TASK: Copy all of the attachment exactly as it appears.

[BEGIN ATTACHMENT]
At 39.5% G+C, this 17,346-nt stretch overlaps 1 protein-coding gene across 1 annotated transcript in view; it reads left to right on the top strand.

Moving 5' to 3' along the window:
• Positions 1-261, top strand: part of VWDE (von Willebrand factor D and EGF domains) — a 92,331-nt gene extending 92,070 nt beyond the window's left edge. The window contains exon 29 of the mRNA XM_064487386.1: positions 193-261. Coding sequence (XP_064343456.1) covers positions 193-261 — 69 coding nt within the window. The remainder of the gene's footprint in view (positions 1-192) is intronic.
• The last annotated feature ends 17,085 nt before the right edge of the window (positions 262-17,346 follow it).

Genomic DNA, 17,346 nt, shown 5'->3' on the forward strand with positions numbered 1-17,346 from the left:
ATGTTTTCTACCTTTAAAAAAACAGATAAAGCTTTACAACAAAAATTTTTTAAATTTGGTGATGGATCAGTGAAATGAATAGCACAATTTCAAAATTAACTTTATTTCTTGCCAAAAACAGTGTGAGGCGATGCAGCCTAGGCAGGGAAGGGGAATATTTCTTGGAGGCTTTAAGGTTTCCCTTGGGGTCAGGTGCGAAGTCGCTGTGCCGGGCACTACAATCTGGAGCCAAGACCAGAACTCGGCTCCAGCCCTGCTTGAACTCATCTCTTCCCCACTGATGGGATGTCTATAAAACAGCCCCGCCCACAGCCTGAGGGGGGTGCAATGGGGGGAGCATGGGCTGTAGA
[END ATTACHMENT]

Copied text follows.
At 39.5% G+C, this 17,346-nt stretch overlaps 1 protein-coding gene across 1 annotated transcript in view; it reads left to right on the top strand.

Moving 5' to 3' along the window:
• Positions 1-261, top strand: part of VWDE (von Willebrand factor D and EGF domains) — a 92,331-nt gene extending 92,070 nt beyond the window's left edge. The window contains exon 29 of the mRNA XM_064487386.1: positions 193-261. Coding sequence (XP_064343456.1) covers positions 193-261 — 69 coding nt within the window. The remainder of the gene's footprint in view (positions 1-192) is intronic.
• The last annotated feature ends 17,085 nt before the right edge of the window (positions 262-17,346 follow it).

Genomic DNA, 17,346 nt, shown 5'->3' on the forward strand with positions numbered 1-17,346 from the left:
ATGTTTTCTACCTTTAAAAAAACAGATAAAGCTTTACAACAAAAATTTTTTAAATTTGGTGATGGATCAGTGAAATGAATAGCACAATTTCAAAATTAACTTTATTTCTTGCCAAAAACAGTGTGAGGCGATGCAGCCTAGGCAGGGAAGGGGAATATTTCTTGGAGGCTTTAAGGTTTCCCTTGGGGTCAGGTGCGAAGTCGCTGTGCCGGGCACTACAATCTGGAGCCAAGACCAGAACTCGGCTCCAGCCCTGCTTGAACTCATCTCTTCCCCACTGATGGGATGTCTATAAAACAGCCCCGCCCACAGCCTGAGGGGGGTGCAATGGGGGGAGCATGGGCTGTAGA